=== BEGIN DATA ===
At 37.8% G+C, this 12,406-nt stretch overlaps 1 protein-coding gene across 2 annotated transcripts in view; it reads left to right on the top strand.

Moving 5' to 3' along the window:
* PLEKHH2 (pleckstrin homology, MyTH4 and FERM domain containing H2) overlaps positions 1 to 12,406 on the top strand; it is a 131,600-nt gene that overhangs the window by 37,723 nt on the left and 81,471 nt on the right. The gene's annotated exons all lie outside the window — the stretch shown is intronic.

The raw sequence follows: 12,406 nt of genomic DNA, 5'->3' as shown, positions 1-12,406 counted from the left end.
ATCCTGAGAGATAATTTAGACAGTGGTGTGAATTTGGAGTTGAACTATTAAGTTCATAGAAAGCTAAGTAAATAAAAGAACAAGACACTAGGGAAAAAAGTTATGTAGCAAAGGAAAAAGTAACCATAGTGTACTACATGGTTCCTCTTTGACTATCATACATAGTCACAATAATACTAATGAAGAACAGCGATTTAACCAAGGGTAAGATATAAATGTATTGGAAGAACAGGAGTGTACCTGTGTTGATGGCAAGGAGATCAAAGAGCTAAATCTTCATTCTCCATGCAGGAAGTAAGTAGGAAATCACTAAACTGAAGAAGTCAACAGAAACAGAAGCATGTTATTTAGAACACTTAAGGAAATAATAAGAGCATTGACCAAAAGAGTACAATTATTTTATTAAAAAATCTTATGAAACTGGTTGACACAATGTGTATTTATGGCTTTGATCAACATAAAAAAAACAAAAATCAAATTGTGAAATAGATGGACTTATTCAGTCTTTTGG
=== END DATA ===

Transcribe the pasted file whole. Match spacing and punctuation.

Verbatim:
At 37.8% G+C, this 12,406-nt stretch overlaps 1 protein-coding gene across 2 annotated transcripts in view; it reads left to right on the top strand.

Moving 5' to 3' along the window:
* PLEKHH2 (pleckstrin homology, MyTH4 and FERM domain containing H2) overlaps positions 1 to 12,406 on the top strand; it is a 131,600-nt gene that overhangs the window by 37,723 nt on the left and 81,471 nt on the right. The gene's annotated exons all lie outside the window — the stretch shown is intronic.

The raw sequence follows: 12,406 nt of genomic DNA, 5'->3' as shown, positions 1-12,406 counted from the left end.
ATCCTGAGAGATAATTTAGACAGTGGTGTGAATTTGGAGTTGAACTATTAAGTTCATAGAAAGCTAAGTAAATAAAAGAACAAGACACTAGGGAAAAAAGTTATGTAGCAAAGGAAAAAGTAACCATAGTGTACTACATGGTTCCTCTTTGACTATCATACATAGTCACAATAATACTAATGAAGAACAGCGATTTAACCAAGGGTAAGATATAAATGTATTGGAAGAACAGGAGTGTACCTGTGTTGATGGCAAGGAGATCAAAGAGCTAAATCTTCATTCTCCATGCAGGAAGTAAGTAGGAAATCACTAAACTGAAGAAGTCAACAGAAACAGAAGCATGTTATTTAGAACACTTAAGGAAATAATAAGAGCATTGACCAAAAGAGTACAATTATTTTATTAAAAAATCTTATGAAACTGGTTGACACAATGTGTATTTATGGCTTTGATCAACATAAAAAAAACAAAAATCAAATTGTGAAATAGATGGACTTATTCAGTCTTTTGG